On 10 October 2004, an improvised explosive device was detonated in bush land in the vicinity of Mount Disappointment on the outskirts of Melbourne, Australia. A relatively small device, it was assembled and detonated by one of the two men present, a Victoria Police officer and undercover operative known as Security Intelligence Officer 39, or SIO39. The other person was the leader of a homegrown terrorist cell, who in the months preceding had assembled a group of a dozen individuals who became the subject of Australia’s largest counterterrorism investigation known as Operation Pendennis. This article, which is based on in-depth interviews with SIO39, provides unique insights into a range of activities and behaviors peculiar to this cohort. Commencing his association with the group early in its development, SIO39 was privy to some of its key evolutionary stages, from a collection of individuals meeting more or less in the open, to a clandestine body that clearly harbored terrorist intent and undertook a number of overt acts to advance its violent objectives.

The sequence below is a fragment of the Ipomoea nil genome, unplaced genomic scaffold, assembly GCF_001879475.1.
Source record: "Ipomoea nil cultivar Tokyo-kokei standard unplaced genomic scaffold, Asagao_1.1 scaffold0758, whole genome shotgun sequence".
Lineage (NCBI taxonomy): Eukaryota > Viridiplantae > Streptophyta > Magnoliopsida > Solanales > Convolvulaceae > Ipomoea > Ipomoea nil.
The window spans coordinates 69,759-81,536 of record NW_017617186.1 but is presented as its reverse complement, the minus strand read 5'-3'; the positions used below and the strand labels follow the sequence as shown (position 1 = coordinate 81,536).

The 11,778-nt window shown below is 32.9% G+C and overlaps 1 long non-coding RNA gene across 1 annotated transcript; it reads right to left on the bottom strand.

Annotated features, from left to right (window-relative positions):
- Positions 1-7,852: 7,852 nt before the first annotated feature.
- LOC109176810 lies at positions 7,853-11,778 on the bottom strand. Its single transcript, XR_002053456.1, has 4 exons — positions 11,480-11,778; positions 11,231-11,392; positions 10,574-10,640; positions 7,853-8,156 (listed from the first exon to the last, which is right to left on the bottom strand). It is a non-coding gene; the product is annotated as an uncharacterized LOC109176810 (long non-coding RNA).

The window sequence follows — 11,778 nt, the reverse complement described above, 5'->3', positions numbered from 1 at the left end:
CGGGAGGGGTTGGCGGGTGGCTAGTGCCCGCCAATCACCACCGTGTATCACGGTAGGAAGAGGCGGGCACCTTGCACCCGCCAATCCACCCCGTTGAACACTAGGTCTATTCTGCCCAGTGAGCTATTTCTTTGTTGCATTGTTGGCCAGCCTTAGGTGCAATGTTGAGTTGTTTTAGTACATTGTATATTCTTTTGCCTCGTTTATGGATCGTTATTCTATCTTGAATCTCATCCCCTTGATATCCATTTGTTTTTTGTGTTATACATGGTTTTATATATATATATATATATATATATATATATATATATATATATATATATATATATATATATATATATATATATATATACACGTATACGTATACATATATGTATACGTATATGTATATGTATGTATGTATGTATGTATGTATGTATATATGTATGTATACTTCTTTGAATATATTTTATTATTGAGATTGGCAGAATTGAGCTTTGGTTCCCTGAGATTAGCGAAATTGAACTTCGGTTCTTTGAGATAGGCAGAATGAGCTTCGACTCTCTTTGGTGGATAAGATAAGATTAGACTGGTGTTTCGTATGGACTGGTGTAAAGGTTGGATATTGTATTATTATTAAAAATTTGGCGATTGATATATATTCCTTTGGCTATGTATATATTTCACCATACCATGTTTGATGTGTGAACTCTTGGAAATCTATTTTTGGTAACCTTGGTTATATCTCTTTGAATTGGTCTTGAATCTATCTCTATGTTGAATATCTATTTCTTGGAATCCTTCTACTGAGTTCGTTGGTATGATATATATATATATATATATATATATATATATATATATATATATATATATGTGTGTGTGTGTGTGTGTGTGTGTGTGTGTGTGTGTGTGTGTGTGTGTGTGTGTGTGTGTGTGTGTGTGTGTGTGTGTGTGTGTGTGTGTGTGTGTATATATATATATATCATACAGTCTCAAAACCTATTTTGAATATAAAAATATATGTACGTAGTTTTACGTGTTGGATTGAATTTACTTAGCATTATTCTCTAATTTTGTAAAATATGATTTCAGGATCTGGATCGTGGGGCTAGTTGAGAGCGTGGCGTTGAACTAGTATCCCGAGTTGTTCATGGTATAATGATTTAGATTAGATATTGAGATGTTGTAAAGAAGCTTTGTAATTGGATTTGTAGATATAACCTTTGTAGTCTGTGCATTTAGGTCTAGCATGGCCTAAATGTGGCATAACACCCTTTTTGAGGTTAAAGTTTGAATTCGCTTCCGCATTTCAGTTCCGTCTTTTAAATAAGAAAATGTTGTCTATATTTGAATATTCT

- Journal : Studies in Conflict and Terrorism
- Author : Gaetano Joe Ilardi
- Date : 2017
- Pages : 1-17
- Link : https://goo.gl/M9Rc6j